Friday, January 19, 2018

Whoa

I watched surfers from a beachside dive while on vacation in San Diego yesterday.  The soundtrack was similar to the sounds I’d heard at multiple Southern California establishments this week.  Rather than irritating me as they do when I encounter them in my Midwestern home, new millennium reggae songs from the likes of  Rebelution, Sbid, Iration and Damian Marley tickled my ears in an unfamiliar way.  Otherwise subdued barflys banded together for a hearty singalong when the 311 hit “Amber” popped up on the playlist.  I may have joined in.


---
I shared tracks by Deborah Brown, Matt Otto with Ensemble Ibérica, Samantha Fish, Lee Ann Womack, Future and Alejandro Fernández on a KCUR program titled “From Kansas City And Beyond, The Best Music Of 2017”.  Bonus: I made a case for Rich the Factor as my favorite Kansas City artist.

---
I write weekly music previews for The Kansas City Star.

---
I reviewed Lonnie McFadden’s Live at Green Lady Lounge at Plastic Sax.

---
Denise LaSalle has died.

---
“Fast” Eddie Clarke of Motörhead and Fastway has died.

---
Dolores O’Riordan of the Cranberries has died.

---
The crossover gospel artist Edwin Hawkins has died.

---
The press materials for Suss’Ghost Box imply that the New York group’s “ambient country” concept is groundbreaking.  It’s not.  Calexico, Bill Frisell and B.J. Cole are among the artists that have previously explored the Ennio Morricone-influenced terrain.  That observation doesn’t mean that I don't take enormous pleasure in Ghost Box.

---
The albums Jack Antonoff produced for Lorde, Taylor Swift and his band Bleachers provided satisfying pop kicks in 2017.  Børns’ Blue Madonna offers a similar sort of immediate gratification.  Here’s “I Don’t Want U Back”.

---
I intended to bail on Anderson East’s Encore until I recognized the opening lyric of the album’s fifth song.  His surprising cover of Ted Hawkins’ “Sorry You’re Sick” is a nice surprise.  Even so, does the world need another painfully sincere blue-eyed soul singer in the vein of Ray LaMontagne, Allen Stone and Amos Lee?  Here’s
“Girlfriend”.

---
”Do you like it hardcore?” Yes, Fools Gold and Masayoshi Iimori, I do.

---
Listening to Black Rebel Motorcycle Club’s Wrong Creatures is the rock and roll equivalent of rewatching the anodyne John Hughes movie The Breakfast Club.  RIYL: the Black Angels, vinyl reissues of the Velvet Underground, the Kills.  Here’s “Little Thing Gone Wild”.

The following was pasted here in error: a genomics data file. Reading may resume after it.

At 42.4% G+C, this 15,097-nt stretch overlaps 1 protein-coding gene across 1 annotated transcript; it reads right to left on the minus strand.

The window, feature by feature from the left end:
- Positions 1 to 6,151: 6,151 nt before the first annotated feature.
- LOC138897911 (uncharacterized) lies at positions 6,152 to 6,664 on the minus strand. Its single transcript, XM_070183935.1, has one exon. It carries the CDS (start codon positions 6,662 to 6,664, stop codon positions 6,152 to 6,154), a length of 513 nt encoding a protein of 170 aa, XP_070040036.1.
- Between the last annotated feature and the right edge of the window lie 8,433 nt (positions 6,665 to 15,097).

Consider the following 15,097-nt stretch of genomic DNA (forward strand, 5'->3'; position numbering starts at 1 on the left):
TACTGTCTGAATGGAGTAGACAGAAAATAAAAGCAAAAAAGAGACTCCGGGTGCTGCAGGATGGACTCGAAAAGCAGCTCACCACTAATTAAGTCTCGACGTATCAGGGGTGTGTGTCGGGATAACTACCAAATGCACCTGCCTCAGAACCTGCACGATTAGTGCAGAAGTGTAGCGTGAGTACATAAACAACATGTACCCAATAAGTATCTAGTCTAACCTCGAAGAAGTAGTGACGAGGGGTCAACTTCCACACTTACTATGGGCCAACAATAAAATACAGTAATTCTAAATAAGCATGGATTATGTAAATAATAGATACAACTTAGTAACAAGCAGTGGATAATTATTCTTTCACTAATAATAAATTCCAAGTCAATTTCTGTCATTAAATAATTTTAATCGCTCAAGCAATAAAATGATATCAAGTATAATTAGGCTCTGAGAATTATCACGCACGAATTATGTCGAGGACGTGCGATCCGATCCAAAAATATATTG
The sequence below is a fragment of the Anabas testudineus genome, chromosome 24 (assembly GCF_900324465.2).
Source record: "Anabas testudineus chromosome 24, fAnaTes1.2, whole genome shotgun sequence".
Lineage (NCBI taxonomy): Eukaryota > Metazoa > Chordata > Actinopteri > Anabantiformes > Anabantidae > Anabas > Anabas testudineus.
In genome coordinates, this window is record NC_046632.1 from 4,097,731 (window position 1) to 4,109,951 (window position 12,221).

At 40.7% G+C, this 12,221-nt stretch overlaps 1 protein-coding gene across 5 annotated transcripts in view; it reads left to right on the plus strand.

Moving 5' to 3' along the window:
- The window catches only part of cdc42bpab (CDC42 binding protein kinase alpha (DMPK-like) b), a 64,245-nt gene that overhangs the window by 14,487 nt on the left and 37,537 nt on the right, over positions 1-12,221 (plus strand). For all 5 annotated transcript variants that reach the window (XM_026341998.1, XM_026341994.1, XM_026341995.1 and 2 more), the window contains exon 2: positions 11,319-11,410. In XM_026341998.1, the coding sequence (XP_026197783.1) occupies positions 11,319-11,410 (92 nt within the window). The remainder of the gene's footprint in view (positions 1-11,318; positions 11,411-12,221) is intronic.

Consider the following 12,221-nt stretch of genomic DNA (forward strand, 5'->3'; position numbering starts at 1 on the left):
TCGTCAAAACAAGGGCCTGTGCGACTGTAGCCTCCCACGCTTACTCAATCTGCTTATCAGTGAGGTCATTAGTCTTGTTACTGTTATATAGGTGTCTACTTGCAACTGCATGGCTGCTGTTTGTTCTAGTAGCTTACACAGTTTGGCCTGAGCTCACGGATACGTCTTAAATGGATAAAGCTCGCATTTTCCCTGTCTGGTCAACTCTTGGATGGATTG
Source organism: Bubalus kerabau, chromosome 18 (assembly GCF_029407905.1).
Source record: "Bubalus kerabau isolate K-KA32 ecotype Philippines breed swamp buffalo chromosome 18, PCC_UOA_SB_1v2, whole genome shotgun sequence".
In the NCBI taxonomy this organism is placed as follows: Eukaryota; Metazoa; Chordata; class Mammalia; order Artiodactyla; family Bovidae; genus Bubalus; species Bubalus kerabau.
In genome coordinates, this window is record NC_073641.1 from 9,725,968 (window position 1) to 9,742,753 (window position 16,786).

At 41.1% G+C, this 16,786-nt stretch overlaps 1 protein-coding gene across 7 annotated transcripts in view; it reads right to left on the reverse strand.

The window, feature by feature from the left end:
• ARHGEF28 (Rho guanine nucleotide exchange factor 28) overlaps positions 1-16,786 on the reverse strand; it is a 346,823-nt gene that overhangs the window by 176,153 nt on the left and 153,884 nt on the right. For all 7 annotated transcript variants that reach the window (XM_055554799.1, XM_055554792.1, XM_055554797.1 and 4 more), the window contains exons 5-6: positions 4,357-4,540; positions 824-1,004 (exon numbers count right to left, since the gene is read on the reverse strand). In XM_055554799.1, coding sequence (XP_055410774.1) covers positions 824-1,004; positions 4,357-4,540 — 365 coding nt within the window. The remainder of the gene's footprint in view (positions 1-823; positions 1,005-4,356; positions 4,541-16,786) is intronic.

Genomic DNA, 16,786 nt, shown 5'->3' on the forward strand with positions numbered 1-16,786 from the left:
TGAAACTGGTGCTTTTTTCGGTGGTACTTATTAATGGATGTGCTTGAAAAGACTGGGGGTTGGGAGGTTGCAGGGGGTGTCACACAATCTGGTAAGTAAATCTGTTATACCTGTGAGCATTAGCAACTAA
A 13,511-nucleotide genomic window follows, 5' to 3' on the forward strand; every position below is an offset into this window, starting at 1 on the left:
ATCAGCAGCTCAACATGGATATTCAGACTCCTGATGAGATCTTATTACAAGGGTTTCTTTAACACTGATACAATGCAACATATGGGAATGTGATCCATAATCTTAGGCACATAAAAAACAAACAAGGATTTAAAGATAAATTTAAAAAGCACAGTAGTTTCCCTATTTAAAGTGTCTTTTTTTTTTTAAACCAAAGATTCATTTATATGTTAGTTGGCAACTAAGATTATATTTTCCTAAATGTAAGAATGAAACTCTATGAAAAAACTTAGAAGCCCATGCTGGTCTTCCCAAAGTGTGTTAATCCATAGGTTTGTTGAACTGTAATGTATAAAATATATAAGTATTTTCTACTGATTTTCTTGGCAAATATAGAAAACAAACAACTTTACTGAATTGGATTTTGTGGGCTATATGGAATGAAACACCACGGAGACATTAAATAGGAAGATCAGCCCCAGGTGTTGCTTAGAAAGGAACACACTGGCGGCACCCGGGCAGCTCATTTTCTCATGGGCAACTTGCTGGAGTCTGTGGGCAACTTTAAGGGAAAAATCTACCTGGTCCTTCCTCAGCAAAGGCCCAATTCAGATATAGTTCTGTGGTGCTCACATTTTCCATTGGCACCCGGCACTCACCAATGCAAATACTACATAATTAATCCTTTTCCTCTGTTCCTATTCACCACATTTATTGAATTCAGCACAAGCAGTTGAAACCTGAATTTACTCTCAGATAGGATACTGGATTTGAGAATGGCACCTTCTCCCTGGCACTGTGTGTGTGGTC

---
The video for Inara George’s lovely chamber-pop song “Young Adult” is charming.

---
New Stravinsky!  The world premiere recording of the recently rediscovered “Chant Funébre” by Riccardo Chailly and the Lucerne Festival Orchestra on Stravinsky: Chant funŠbre; Le Sacre de Printemps is a swirling mind-bender.

---
Umphrey’s McGee’s It’s Not Us is a typically frustrating affair.  The jam band is best during noisy freakouts that evoke King Crimson’s Discipline.  The group is intolerable when it sounds like a third-tier version of the Police.

---
I’m invariably delighted on the rare occasions when I encounter a music enthusiast who is even geekier than I.  Cole Cuchna pores over every note and lyric of Kanye West’s My Beautiful Dark Twisted Fantasy on the second season of his Dissect podcast.

(Original image by There Stands the Glass.)

Wednesday, January 10, 2018

Ready Ornette

I’ve long been curious about the ludicrously cheap European reissues of classic American jazz material.  My recent purchase of Complete Albums Collection: 1958-1962 allowed me to examine the quality of the packaging and sound of one such release.  The four CD set consisting of Ornette Coleman’s first eight albums set me back $11.99.  I didn’t really need it- I already owned physical copies of several of the albums and each is available on streaming services- but the price proved irresistible.  The skimpy liner notes don’t supply song credits, but Coleman’s co-conspirators including Don Cherry and Charlie Haden come through loud and clear on the wholly acceptable sonics that are housed in a surprisingly sturdy jewel case.  As I rang in the new year with five hours of crucial skronk that was recorded before I was born, I was struck by the marginalization of Coleman’s innovations.  Aside from an occasional rendering of “Lonely Woman,” I almost never detect Coleman’s influence emanating from a bandstand in Kansas City.